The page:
Look ahead: Markets on rate watch
Yet, while most traders don't foresee a big spike, yields could still touch uncomfortably high levels in 2014 as the market adjusts.
The ripple effect of higher rates has already been felt in the economy, with a jump in mortgage rates, but yields on the longer end of the curve are still expected to stay way below the norm in the coming year.
The National Association of Business Economists predicted Monday that short-term rates are expected to stay at current levels, but that the yield curve will steepen and the 10-year could rise to 3.25 percent by year end.
(Read more: Stock market stages modest climb)
BlackRock's Jeffery Rosenberg, chief investment strategist for fixed income, sees the short end staying at current levels but he expects the 10-year yield to rise by a half percentage point next year. From its current level of 2.85 percent, that would put the yield at 3.35 percent.
Now, after Friday's strong jobs report, the market expects the Fed to step back from its quantitative easing program in the next couple of months, with some forecasts for tapering as early as next week's policy meeting.
(Read more: Here it comes - the December taper)
Due to heightened expectations for a near-term Fed tapering, markets are keenly focused on U.S. bond yields. There are three Treasury auctions of interest this week, starting with $30 billion in 3-year notes Tuesday. But traders are especially watching to see if yields move ahead of Wednesday's auction of $21 billion in 10-years—and Thursday's $13 billion in 30-year bonds.
(Read more: Global economy might be comeback story of 2014)
"The forecast for rates is an inflection point for Fed policy. We're going to move away from quantitative easing and we're going to move ahead to forward guidance," said Rosenberg.
The Fed is emphasizing that it will keep the Fed funds rate at zero for a long time to come, and the market does not expect a rate hike until 2015.
"I think the key issue in the outlook for 2014 isn't necessarily understanding the shift but whether they are going to be successful at it. They are trying to move the main tool of monetary policy away from purchases and on to promises," Rosenberg said.
The 10-year touched a high of 3 percent this year when the market was expecting the Fed to begin tapering back its $85-billion-a-month bond-purchase program in September. That level was spooky for stocks, which are expected to be more volatile in the coming year as rates move higher.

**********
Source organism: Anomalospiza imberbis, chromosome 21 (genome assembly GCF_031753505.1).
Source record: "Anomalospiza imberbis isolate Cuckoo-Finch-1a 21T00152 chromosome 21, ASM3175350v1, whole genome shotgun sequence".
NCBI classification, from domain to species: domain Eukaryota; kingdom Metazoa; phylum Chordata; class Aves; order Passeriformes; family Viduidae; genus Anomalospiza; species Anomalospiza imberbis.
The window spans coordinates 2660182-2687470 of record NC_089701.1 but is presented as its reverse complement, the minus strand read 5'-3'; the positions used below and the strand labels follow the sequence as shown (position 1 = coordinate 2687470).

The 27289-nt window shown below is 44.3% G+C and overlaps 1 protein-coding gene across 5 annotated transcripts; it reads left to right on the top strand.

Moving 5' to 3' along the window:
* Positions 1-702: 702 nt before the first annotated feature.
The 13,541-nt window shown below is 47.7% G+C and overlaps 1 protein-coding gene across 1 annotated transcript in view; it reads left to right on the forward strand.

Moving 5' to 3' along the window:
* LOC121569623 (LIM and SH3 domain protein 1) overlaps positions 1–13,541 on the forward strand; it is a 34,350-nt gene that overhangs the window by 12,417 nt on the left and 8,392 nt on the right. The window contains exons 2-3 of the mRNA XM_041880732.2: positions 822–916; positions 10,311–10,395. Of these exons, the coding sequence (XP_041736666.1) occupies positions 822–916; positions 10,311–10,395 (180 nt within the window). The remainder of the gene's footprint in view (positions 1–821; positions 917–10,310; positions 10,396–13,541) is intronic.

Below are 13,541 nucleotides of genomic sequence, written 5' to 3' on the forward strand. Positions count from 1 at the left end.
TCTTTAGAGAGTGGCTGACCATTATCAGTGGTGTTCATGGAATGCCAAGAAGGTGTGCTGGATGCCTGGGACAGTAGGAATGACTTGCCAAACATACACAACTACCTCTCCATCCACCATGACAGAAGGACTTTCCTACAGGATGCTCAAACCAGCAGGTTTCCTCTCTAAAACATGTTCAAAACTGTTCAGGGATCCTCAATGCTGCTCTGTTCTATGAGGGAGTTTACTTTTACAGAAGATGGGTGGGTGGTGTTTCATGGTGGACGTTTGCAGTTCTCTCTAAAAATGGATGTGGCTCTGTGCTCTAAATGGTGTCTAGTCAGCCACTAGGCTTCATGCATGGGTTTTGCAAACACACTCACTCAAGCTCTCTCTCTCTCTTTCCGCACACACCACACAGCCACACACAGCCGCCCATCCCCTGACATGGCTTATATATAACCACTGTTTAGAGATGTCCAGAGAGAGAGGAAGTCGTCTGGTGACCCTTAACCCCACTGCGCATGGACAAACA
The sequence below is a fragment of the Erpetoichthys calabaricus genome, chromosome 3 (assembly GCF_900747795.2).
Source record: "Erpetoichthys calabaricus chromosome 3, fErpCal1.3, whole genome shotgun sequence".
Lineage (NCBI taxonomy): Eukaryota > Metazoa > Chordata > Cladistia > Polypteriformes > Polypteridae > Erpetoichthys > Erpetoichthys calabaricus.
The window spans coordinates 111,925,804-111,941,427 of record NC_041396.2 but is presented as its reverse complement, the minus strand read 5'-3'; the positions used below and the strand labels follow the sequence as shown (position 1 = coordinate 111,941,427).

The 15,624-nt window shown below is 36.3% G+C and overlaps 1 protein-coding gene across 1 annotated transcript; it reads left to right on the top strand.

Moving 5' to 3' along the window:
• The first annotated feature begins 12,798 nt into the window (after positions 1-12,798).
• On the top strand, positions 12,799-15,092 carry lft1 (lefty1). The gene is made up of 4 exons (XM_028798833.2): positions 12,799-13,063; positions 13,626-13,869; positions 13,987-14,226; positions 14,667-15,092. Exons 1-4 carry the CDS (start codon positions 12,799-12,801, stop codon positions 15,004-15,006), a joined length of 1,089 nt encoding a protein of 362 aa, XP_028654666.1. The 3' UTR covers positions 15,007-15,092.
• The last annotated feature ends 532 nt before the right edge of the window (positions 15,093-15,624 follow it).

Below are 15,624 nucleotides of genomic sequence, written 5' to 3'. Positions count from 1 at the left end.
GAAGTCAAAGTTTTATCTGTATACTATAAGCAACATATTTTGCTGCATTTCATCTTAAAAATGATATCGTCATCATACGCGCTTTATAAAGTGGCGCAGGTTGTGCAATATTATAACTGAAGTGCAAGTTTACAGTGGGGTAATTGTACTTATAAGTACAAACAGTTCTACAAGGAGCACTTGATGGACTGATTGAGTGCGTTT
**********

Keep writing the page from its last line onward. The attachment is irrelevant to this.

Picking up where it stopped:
(Read more: Investor sentiment hints at Santa Claus rally)
Morgan Stanley strategists expect the 10-year yield to rise to just below 3.5 percent, while Barclays strategists, in a global rate forecast, said 10-year yields could finish 2014 at 3.5 percent.
"First, the magnitude of the move next year should be lower than in 2013," the Barclays strategists wrote in a note. "Second, data are likely to be stronger in most developed countries next year and should be a large part of why rates rise. Most importantly, rates should move higher despite significant obstacles. In the U.S., the Fed will likely provide forward guidance to prevent rates from rising too far when it tapers."
Barclays strategists say they now expect the Fed to begin to slow its bond purchases in March. "After years of plumbing new lows in yields, the U.S. bond market finally started selling off in earnest this year. The catalyst has not been stronger GDP [gross domestic product] numbers, which remain stuck around 2 percent. Instead, there are two inter-related reasons," they noted. "One is the rapid improvement in the labor market even in the face of mediocre GDP growth. The other is the Fed emphasizing that labor market improvements will play a larger role in driving monetary policy."
(Read more: Why 2014 could be a'record year' for stock listings)
Rosenberg said it's possible the 10-year yield could overshoot, but it would likely to be contained based on his view.
"The core of my outlook is the dependency of the economy on financial market conditions, so this is exactly what the Fed has been talking about since the 'taper tantrum' of July," he said. "Financial market conditions need to remain easy to support the economic recovery. 'Financial markets conditions' is code word for stocks, bonds and importantly mortgage rates."
Rosenberg said if the bond market overshoots, and rates rise too high, too fast. "That's only going to sow the seeds of its own demise," he said.
"What has supported the economy are three main things—interest rate sensitive spending; it's housing and it's wealth effect induced spending," he said. "They're all highly dependent on easy financial market conditions." Rosenberg said there are limits to how high interest rates can go in an economy dependent on this type of growth.
Traders have also said a quick jump in yields could create a selloff in stocks, which could act as a catalyst to bring rates back down.
(Read more: Cashin warns: This could spark 'outright selling')
There is debate over whether the motors for the economy can change in the coming year. "We're waiting to see business spending. We're waiting to see cap ex. We're waiting to see income growth. These are missing in the economy," Rosenberg said.
Rosenberg said he expects the Fed to wait for more data before tapering its bond buying, so the December meeting is not a likely time for it to act.
As for the timing of the Fed's move to taper bond buying, in a survey of primary dealers Reuters found that most expect the wind down of bond purchases to begin in January or March. Of 18 of the 21 dealers surveyed, eight expect tapering to begin in March and five expect it in January. There were four that said it could start in December or January.
—By CNBC's Patti Domm. Follow here on Twitter @pattidomm.